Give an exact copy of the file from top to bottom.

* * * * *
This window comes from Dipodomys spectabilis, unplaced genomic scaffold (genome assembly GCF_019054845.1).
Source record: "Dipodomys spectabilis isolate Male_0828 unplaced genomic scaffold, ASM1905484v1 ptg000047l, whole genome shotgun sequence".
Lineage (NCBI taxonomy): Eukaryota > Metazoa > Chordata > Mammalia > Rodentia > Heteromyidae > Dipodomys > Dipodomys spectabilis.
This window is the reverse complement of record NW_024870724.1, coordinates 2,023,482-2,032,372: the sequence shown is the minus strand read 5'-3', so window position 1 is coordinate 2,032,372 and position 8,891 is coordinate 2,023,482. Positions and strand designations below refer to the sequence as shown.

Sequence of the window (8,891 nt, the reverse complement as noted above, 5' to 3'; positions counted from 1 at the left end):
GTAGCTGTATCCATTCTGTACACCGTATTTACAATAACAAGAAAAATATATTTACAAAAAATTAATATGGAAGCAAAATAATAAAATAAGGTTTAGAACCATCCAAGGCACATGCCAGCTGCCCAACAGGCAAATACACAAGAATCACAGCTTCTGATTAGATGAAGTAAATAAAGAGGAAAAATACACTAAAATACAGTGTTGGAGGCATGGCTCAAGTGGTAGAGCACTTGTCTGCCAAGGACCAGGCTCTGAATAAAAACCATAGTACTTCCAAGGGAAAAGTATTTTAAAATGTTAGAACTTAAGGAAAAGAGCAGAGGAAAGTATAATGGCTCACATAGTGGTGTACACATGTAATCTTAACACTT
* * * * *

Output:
This window comes from Dipodomys spectabilis, unplaced genomic scaffold (genome assembly GCF_019054845.1).
Source record: "Dipodomys spectabilis isolate Male_0828 unplaced genomic scaffold, ASM1905484v1 ptg000047l, whole genome shotgun sequence".
Lineage (NCBI taxonomy): Eukaryota > Metazoa > Chordata > Mammalia > Rodentia > Heteromyidae > Dipodomys > Dipodomys spectabilis.
This window is the reverse complement of record NW_024870724.1, coordinates 2,023,482-2,032,372: the sequence shown is the minus strand read 5'-3', so window position 1 is coordinate 2,032,372 and position 8,891 is coordinate 2,023,482. Positions and strand designations below refer to the sequence as shown.

Sequence of the window (8,891 nt, the reverse complement as noted above, 5' to 3'; positions counted from 1 at the left end):
GTAGCTGTATCCATTCTGTACACCGTATTTACAATAACAAGAAAAATATATTTACAAAAAATTAATATGGAAGCAAAATAATAAAATAAGGTTTAGAACCATCCAAGGCACATGCCAGCTGCCCAACAGGCAAATACACAAGAATCACAGCTTCTGATTAGATGAAGTAAATAAAGAGGAAAAATACACTAAAATACAGTGTTGGAGGCATGGCTCAAGTGGTAGAGCACTTGTCTGCCAAGGACCAGGCTCTGAATAAAAACCATAGTACTTCCAAGGGAAAAGTATTTTAAAATGTTAGAACTTAAGGAAAAGAGCAGAGGAAAGTATAATGGCTCACATAGTGGTGTACACATGTAATCTTAACACTT